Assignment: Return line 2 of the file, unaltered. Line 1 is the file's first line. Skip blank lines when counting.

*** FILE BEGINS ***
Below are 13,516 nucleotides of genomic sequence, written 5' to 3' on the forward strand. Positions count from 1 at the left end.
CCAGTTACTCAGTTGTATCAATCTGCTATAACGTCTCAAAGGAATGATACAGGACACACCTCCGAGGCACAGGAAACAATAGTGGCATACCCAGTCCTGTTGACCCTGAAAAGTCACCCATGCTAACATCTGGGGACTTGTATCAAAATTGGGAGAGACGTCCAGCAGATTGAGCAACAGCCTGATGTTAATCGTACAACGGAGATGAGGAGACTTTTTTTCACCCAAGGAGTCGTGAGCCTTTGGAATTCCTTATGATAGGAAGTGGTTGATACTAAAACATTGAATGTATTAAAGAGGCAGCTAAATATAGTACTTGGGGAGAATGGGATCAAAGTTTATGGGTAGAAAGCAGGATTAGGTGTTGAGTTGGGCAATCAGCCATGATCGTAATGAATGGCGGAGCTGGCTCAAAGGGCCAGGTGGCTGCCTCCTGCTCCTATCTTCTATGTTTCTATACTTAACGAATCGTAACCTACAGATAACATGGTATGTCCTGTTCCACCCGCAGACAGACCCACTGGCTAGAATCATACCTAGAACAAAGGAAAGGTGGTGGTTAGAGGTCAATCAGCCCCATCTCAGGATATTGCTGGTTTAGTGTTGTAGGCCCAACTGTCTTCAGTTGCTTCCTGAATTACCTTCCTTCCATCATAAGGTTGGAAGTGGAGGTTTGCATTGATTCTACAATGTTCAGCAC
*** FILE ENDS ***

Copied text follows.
CCAGTTACTCAGTTGTATCAATCTGCTATAACGTCTCAAAGGAATGATACAGGACACACCTCCGAGGCACAGGAAACAATAGTGGCATACCCAGTCCTGTTGACCCTGAAAAGTCACCCATGCTAACATCTGGGGACTTGTATCAAAATTGGGAGAGACGTCCAGCAGATTGAGCAACAGCCTGATGTTAATCGTACAACGGAGATGAGGAGACTTTTTTTCACCCAAGGAGTCGTGAGCCTTTGGAATTCCTTATGATAGGAAGTGGTTGATACTAAAACATTGAATGTATTAAAGAGGCAGCTAAATATAGTACTTGGGGAGAATGGGATCAAAGTTTATGGGTAGAAAGCAGGATTAGGTGTTGAGTTGGGCAATCAGCCATGATCGTAATGAATGGCGGAGCTGGCTCAAAGGGCCAGGTGGCTGCCTCCTGCTCCTATCTTCTATGTTTCTATACTTAACGAATCGTAACCTACAGATAACATGGTATGTCCTGTTCCACCCGCAGACAGACCCACTGGCTAGAATCATACCTAGAACAAAGGAAAGGTGGTGGTTAGAGGTCAATCAGCCCCATCTCAGGATATTGCTGGTTTAGTGTTGTAGGCCCAACTGTCTTCAGTTGCTTCCTGAATTACCTTCCTTCCATCATAAGGTTGGAAGTGGAGGTTTGCATTGATTCTACAATGTTCAGCAC